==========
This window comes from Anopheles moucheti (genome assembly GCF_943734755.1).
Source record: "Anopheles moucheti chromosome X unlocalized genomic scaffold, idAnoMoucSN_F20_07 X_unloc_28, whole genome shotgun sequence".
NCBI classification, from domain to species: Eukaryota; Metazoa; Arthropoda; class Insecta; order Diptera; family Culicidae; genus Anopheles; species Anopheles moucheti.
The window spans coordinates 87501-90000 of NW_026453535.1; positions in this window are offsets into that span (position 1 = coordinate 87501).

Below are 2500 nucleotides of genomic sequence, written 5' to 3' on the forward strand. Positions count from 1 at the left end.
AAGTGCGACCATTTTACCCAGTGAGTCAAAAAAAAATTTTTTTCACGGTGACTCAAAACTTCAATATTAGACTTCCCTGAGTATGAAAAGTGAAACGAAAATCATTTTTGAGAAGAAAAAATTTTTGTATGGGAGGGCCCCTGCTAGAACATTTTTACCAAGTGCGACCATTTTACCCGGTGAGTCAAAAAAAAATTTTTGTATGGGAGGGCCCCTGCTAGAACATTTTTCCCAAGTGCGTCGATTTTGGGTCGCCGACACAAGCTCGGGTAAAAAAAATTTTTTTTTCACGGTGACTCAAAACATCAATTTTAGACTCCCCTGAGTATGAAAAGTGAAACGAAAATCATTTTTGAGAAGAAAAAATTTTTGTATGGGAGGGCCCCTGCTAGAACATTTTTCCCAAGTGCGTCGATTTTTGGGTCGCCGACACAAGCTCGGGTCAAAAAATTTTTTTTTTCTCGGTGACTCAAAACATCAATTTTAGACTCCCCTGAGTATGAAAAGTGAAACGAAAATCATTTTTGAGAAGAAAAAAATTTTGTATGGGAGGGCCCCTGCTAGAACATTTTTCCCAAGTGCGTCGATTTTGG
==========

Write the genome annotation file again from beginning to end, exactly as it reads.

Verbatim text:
This window comes from Anopheles moucheti (genome assembly GCF_943734755.1).
Source record: "Anopheles moucheti chromosome X unlocalized genomic scaffold, idAnoMoucSN_F20_07 X_unloc_28, whole genome shotgun sequence".
NCBI classification, from domain to species: Eukaryota; Metazoa; Arthropoda; class Insecta; order Diptera; family Culicidae; genus Anopheles; species Anopheles moucheti.
The window spans coordinates 87501-90000 of NW_026453535.1; positions in this window are offsets into that span (position 1 = coordinate 87501).

Below are 2500 nucleotides of genomic sequence, written 5' to 3' on the forward strand. Positions count from 1 at the left end.
AAGTGCGACCATTTTACCCAGTGAGTCAAAAAAAAATTTTTTTCACGGTGACTCAAAACTTCAATATTAGACTTCCCTGAGTATGAAAAGTGAAACGAAAATCATTTTTGAGAAGAAAAAATTTTTGTATGGGAGGGCCCCTGCTAGAACATTTTTACCAAGTGCGACCATTTTACCCGGTGAGTCAAAAAAAAATTTTTGTATGGGAGGGCCCCTGCTAGAACATTTTTCCCAAGTGCGTCGATTTTGGGTCGCCGACACAAGCTCGGGTAAAAAAAATTTTTTTTTCACGGTGACTCAAAACATCAATTTTAGACTCCCCTGAGTATGAAAAGTGAAACGAAAATCATTTTTGAGAAGAAAAAATTTTTGTATGGGAGGGCCCCTGCTAGAACATTTTTCCCAAGTGCGTCGATTTTTGGGTCGCCGACACAAGCTCGGGTCAAAAAATTTTTTTTTTCTCGGTGACTCAAAACATCAATTTTAGACTCCCCTGAGTATGAAAAGTGAAACGAAAATCATTTTTGAGAAGAAAAAAATTTTGTATGGGAGGGCCCCTGCTAGAACATTTTTCCCAAGTGCGTCGATTTTGG